The Physical Parameters of Internet Retail Tax


Last month, the U.S. Supreme Court agreed to hear South Dakota’s direct challenge to Quill v. North Dakota, paving the way for large-scale changes to the existing retail tax structure.[1] The case, South Dakota v. Wayfair, Inc., argues that the 1992 ruling limiting states from taxing remote retailers without a physical presence within the state is obsolete in an e-commerce era.[2]

In Quill, the Court considered whether states could compel use taxes from remote retailers.[3] Generally, a use tax is imposed on retailers for items that are used, consumed, or stored within the state though the underlying purchase occurs out-of-state.[4] It held that retailers must have a physical presence within the taxing state to satisfy the substantial nexus threshold.[5]

By adopting this bright-line rule, the Court hoped to set clear limitations on state taxing authority.[6] Instead though, this attempt has caused considerable confusion because it has a limited scope involving a mail-order company.[7] It could not foresee the rule’s implications on a changing retail landscape, which has been complicated by the rise of e-commerce. [8]

Perhaps in anticipation of this, the Court framed the substantial nexus threshold on the Commerce Clause rather than the Due Process Clause.[9] The Commerce Clause focuses on the structural balance between states and interstate commerce.[10] While Congress cannot violate due process, it has authority over state actions that harm interstate commerce.[11] Using this reasoning, the Court specifically invited Congress to ultimately decide this issue.[12]

However, Congress has yet to provide a clear national framework though proposals have been introduced in almost every session since 2003.[13] In 2013, the Marketplace Fairness Act passed the Senate with a 69-27 vote but never reached the House floor.[14] Many blame House Judiciary Committee Chair Robert Goodlatte, R-Va. for stalling efforts to move the proposal out of the committee for a floor vote. [15] Currently, the Quill standard remains, costing state and local governments an estimated $13 billion in 2017.[16]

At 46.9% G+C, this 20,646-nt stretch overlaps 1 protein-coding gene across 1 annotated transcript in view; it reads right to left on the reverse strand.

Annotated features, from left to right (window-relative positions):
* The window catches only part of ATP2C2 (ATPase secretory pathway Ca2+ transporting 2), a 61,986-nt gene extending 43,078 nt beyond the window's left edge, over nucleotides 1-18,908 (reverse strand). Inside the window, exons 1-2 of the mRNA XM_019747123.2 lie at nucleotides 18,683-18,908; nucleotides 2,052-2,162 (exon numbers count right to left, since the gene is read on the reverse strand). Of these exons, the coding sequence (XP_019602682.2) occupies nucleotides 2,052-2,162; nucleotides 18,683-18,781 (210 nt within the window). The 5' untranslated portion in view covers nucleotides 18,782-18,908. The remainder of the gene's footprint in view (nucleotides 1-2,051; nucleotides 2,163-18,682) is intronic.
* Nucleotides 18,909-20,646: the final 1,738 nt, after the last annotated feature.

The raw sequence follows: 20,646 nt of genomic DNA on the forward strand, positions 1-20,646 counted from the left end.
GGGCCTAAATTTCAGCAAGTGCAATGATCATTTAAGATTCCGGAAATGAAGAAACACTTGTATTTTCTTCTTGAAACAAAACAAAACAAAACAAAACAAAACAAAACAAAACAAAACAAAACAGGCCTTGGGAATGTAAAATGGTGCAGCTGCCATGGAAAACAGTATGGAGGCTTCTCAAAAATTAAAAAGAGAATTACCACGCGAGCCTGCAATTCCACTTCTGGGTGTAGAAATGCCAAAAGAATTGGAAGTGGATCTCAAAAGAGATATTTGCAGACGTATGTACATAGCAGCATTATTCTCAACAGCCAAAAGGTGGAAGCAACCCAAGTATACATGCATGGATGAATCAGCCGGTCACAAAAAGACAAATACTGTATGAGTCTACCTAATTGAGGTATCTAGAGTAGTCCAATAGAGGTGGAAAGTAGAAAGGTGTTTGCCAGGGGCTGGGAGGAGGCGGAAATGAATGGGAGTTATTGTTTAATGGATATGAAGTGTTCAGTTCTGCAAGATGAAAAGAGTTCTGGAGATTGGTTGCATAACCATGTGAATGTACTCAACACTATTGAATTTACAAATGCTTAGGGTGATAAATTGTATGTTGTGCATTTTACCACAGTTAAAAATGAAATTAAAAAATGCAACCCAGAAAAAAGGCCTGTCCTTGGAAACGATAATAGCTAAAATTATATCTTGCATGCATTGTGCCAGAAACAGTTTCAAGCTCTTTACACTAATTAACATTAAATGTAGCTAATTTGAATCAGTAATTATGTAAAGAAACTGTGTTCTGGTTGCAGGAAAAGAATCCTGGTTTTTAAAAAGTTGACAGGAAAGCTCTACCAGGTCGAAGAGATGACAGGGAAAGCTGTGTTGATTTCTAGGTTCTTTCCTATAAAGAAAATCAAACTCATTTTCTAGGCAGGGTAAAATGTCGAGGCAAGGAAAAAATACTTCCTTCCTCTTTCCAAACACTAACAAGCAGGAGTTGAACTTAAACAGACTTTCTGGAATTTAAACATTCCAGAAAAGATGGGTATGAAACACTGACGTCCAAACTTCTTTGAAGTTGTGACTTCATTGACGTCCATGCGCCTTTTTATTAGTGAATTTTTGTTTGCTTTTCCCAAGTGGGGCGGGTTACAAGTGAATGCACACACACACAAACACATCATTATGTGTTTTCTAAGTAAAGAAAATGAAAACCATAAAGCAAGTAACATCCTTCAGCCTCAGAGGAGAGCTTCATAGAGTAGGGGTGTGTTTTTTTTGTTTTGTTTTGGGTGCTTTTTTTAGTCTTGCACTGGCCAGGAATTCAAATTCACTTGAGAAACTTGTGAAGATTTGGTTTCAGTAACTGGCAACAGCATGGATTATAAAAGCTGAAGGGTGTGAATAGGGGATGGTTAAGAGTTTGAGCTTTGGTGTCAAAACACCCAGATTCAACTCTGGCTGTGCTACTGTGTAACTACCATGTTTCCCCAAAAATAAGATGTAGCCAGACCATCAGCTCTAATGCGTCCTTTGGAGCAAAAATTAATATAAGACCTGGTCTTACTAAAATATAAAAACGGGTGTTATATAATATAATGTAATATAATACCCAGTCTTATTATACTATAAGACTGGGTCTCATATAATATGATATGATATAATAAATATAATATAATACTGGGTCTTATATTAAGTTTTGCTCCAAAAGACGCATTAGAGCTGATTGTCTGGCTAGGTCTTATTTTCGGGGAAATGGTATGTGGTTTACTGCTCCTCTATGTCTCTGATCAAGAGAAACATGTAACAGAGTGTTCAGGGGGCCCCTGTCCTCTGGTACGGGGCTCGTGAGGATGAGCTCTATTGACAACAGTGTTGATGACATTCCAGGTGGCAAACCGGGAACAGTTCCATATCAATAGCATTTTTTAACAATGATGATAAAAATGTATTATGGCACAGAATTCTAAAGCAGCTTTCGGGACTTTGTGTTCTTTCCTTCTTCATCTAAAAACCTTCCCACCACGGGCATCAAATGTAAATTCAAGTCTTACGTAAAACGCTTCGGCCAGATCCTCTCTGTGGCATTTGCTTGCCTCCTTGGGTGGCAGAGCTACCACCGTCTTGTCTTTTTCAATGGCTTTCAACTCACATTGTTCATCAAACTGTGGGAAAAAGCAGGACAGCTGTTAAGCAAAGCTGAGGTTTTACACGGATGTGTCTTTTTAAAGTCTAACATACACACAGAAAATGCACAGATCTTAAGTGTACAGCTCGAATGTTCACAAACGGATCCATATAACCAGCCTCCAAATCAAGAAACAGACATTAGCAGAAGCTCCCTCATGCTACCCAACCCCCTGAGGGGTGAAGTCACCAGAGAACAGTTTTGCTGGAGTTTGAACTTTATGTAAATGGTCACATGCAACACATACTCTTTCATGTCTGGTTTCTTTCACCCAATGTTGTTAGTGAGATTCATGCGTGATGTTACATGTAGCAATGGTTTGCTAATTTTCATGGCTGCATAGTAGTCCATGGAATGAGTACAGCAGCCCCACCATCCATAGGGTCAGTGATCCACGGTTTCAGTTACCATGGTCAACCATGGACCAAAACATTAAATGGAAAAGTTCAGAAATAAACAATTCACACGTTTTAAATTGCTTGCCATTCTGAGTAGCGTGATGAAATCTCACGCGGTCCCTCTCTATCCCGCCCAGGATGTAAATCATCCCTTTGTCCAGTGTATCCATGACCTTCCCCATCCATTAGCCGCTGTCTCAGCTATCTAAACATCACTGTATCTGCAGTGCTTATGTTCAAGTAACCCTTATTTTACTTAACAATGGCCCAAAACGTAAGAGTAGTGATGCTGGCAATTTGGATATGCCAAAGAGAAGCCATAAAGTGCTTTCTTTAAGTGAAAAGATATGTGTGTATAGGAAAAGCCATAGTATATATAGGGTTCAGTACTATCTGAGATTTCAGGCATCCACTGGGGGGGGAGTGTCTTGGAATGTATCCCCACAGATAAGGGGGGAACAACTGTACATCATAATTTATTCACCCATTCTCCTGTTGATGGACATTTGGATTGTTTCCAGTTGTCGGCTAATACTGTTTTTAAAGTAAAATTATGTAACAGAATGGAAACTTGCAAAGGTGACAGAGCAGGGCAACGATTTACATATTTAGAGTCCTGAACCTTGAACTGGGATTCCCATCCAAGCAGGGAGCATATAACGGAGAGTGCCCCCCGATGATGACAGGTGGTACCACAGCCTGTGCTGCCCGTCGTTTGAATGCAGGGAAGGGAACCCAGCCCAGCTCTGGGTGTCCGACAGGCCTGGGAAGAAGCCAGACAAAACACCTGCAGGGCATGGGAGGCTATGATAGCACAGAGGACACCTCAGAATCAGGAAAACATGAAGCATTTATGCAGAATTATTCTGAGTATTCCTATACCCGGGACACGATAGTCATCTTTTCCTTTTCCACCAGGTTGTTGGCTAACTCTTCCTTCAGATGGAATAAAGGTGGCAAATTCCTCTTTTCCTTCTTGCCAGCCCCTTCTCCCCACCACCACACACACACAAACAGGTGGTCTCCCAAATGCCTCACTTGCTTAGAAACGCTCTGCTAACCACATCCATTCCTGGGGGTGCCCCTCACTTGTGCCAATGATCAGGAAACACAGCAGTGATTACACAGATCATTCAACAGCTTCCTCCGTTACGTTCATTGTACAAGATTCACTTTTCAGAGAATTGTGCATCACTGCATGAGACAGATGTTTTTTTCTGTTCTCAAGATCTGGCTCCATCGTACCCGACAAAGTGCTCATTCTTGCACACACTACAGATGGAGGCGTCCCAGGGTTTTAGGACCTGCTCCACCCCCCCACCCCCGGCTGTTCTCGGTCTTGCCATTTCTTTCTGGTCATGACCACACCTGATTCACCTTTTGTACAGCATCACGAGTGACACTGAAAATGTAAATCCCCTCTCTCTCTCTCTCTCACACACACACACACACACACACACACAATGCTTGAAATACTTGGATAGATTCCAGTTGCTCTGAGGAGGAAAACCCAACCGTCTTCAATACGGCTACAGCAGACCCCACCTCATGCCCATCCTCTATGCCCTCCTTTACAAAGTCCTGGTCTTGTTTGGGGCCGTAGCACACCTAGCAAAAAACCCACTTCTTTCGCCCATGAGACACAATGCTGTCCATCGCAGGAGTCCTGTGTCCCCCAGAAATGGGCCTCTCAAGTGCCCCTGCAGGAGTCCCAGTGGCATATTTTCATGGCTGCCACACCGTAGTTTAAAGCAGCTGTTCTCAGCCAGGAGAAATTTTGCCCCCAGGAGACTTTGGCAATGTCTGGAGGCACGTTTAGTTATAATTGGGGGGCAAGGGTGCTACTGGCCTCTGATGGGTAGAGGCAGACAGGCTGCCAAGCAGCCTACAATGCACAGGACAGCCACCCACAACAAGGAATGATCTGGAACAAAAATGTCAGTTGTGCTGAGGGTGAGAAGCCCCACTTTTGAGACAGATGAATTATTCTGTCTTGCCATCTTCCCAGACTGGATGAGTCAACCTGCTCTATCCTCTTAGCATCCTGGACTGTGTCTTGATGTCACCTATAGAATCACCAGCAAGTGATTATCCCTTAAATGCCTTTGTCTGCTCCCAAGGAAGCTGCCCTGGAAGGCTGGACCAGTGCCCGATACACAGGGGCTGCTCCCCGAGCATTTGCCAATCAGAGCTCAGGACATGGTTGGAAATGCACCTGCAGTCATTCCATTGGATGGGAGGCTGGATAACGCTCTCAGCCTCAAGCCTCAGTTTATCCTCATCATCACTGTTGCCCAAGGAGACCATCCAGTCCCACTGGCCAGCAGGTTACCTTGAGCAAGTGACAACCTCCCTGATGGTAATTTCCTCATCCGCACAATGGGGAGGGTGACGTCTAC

States have responded by introducing their own laws or regulations.[17] These attempts have further blurred the bright-line rule in Quill.[18] For example, the Court defined physical-presence as a “small sales force, plant, or office,”[19] but some states expanded this definition to include online retailers with in-state web servers.[20] This inconsistency complicates how tax policies will apply to retailers.[21] This directly counters the policy rationale for passing the physical-presence requirement; that is, to “encourage settled expectations and, in doing so foster[] investment by businesses and individuals.”[22]

Considering this, in Direct Marketing Association v. Brohl, Justice Kennedy suggested it may be time to revisit the Quill standard.[23] He invited the argument that interstate commerce needs to pay a fair share of state taxes, reasoning that in Quill, “the Internet was in its infancy.”[24] Nowadays, it accounts for a substantial percentage of the market, making remote retailers more likely to satisfy the substantial nexus threshold for tax-collection duties.[25]

South Dakota is one of nearly twenty-five states that responded to this invitation.[26] It passed legislation directly challenging the Quill standard.[27] The statute, which was written in the form of a legal brief, required companies exceeding $100,000 in sales to collect 4.5% in sales taxes on purchases made by South Dakota residents.[28]

While stare decisis is an important consideration, the retail industry today is vastly different from that in Quill and likely cannot be defined by physical parameters.[29] Many believe that the Quill standard impedes economic efficiency and investment across state lines.[30] Brick-and-mortar retailers, in particular, argue that this standard gives online retailers a distinct advantage.[31]